Job hunting – a practical guide (Part 2)

By Jeremy Wilson February 03, 2014 Industry News

So you’re looking to improve your situation, you’ve got your three Ps sorted – Presentation, Preparation and Passion (see the last issue!) – and you’re ready to hit the market. Let’s have a look at your strategy.


Think very carefully about your key offering to the market. What are you superb at? In other words, where has your success come from? This may require some honest self-analysis and navel gazing.

Every role has a set of specifics which transcend the job title. The title may not mean it’s the right role for you, even if it matches what is currently on your business card.

You will then look to match your key offering(s) to job advertisements or employer discussions. Applying for every role that has the same title as your current role will only dilute your personal brand and potentially frustrate you if you’re not gaining interviews.



There’s a tendency for candidates to think “I’ve sent out 10 CVs this week, I’m doing a great job!” only to get 10 reject letters or no response at all, leading to a negative attitude to the whole process which carries over into interviewing.

The aim here is to get in front of people, so the quality of your CV and subsequent follow-up is paramount. Knocking together a word document, not using spell check and neglecting to discuss achievements or giving any insights into your successes is ill-advised.

Your CV should be eloquent and to the point and factually highlight your career and subsequent achievements over the last 10 years. Any history prior to this should simply be bullet pointed. Any particular personal achievements should be mentioned, such as sporting achievements or educational pursuits undertaken.

It may even be a good idea to visit a CV designer to help your application stand out. The point of your CV is to make someone who has never met you want to spend an hour and a half or so with you so it’s the most important piece of marketing collateral you will potentially ever work on.

After you send an application, wait three days and then make a follow up call to ensure your application has been received and to assess the receiving party’s thoughts. If possible at this point why not ask for a meeting?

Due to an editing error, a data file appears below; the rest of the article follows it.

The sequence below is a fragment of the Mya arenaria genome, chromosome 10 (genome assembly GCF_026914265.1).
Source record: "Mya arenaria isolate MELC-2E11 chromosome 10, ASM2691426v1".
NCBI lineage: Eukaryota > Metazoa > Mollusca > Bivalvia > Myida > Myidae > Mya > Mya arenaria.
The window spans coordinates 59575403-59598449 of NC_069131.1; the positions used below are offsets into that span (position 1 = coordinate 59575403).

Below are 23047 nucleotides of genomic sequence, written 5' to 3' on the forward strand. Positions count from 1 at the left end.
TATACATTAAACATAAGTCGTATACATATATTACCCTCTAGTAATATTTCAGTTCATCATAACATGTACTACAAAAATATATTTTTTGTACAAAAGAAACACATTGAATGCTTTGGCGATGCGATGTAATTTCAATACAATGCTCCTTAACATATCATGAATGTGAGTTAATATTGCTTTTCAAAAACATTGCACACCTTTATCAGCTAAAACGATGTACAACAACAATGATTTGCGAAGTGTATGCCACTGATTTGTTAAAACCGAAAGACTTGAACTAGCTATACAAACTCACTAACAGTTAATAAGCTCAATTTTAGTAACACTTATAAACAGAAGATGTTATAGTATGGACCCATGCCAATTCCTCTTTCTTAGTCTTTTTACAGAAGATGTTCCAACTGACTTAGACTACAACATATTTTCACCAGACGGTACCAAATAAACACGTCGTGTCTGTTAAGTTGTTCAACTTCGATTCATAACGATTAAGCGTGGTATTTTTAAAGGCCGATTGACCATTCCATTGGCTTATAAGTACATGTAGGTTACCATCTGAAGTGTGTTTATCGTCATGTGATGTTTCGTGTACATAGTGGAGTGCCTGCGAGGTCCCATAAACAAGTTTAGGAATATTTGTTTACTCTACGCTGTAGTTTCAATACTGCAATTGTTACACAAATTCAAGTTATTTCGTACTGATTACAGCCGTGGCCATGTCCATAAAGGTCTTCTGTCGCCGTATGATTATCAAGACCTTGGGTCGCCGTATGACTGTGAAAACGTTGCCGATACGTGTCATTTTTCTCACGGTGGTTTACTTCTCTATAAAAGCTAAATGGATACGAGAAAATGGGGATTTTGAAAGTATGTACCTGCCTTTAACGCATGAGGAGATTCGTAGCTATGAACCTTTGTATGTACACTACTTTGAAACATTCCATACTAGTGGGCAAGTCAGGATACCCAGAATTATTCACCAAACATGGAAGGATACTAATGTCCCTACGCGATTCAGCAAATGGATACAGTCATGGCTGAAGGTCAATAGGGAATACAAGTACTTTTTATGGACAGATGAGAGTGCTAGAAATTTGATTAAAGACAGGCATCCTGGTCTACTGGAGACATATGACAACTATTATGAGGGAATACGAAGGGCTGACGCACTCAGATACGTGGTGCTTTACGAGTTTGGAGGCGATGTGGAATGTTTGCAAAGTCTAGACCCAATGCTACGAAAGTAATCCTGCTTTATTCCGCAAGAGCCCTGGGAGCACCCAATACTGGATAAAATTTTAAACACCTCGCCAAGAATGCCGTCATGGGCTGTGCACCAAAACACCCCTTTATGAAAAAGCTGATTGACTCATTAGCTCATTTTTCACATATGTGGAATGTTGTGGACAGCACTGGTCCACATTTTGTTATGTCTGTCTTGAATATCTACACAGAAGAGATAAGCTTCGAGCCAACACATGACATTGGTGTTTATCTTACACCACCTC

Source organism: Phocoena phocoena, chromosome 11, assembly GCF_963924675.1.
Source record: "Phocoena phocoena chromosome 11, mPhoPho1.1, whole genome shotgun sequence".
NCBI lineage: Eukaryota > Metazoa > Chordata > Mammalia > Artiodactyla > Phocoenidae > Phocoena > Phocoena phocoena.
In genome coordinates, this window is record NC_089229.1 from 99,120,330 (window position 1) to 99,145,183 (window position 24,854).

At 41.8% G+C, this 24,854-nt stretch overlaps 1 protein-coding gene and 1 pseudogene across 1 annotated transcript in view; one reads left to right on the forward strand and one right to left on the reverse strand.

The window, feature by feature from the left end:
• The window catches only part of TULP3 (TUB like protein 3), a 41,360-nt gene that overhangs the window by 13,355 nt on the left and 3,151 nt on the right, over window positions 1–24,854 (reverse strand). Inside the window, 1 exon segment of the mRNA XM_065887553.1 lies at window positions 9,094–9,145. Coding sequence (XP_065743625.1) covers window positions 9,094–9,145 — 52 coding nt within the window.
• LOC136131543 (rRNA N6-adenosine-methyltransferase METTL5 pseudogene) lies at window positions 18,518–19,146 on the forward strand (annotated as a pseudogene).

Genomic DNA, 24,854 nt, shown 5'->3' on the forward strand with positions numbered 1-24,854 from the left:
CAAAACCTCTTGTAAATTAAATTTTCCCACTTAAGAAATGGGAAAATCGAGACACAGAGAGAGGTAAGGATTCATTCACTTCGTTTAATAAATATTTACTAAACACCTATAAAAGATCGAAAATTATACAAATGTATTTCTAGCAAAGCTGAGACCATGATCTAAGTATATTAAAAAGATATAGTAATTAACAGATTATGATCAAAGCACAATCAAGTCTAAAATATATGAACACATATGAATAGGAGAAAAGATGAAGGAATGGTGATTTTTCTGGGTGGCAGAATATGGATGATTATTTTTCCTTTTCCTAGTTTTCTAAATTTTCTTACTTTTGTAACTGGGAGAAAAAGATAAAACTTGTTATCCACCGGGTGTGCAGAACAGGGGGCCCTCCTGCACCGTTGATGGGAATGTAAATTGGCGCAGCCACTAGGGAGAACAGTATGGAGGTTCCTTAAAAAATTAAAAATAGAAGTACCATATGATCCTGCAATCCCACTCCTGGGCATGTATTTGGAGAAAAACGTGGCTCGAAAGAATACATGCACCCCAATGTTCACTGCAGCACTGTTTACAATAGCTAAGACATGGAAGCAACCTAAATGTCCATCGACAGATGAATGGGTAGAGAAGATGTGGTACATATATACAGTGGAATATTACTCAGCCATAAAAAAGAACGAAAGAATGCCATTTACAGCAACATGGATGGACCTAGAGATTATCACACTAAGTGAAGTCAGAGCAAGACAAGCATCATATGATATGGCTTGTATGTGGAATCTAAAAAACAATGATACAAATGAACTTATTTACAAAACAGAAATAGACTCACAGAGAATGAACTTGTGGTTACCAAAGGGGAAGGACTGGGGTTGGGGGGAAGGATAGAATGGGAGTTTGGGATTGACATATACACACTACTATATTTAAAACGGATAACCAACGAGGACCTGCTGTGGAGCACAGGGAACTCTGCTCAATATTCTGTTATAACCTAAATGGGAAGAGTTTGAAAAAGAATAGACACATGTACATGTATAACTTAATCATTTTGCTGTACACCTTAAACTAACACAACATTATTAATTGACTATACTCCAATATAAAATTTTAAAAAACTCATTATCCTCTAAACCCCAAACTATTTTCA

Make appointments with market specific recruiters and work closely with them. Find out who is active in your market and has a good reputation and request a coffee meet. This will give you an opportunity to gauge opportunities, salaries, discuss employers of note and spend time with someone who will normally only engage formally.

Here’s a key reality about recruiters from the lion’s mouth. At any given stage a recruiter could be working on say, 9 roles. If they have on average 40 applicants for each role then that person is working with 360 people who all want some form of communication or time from them over a 5-6 week period. Therefore, use polite and persistent communication and keep yourself top of mind. Recruiters are human too!



Here’s an interesting thought: which companies (i.e. potential employers) would be interested in what you know? I’m not talking immediate competitors but rather companies operating in similar channels or selling to the same client base.

Have a look around and find out who is doing great things and who isn’t doing so well and could do with a hand! Who would love to have your relationships? Whose products turn you on? Are these companies you’ve heard great things about in your market segment? A good industry recruiter could help with this, or alternatively put a call into the GM of the business.



Think about what the next 3-5 years look like for you. What’s your goal for this period? For example, if you were a Key Accounts Manager and were looking to move into National Sales Management, then the existing company structure needs to support this move.

Also, look to combine studies with your career goals – doing a couple of management papers is going to help you advance and show an employer you have buy-in to advancing with them. It’s really not enough to point at the GM and say “I want your job!” when asked about your career goals.

Show a potential employer that you have goals and a plan on how to get there.



It’s safe to assume that any employer will take a look at you online. Is your Facebook page full of pictures of you in dubious situations? If you’re job hunting then do make sure you look as good online as you do in person! 


Jeremy Wilson is General Manager of BuildPeople, a search recruitment and sales training business specialising in the hardware, building and construction marketplace. Call 021 732 788 or visit for more informati

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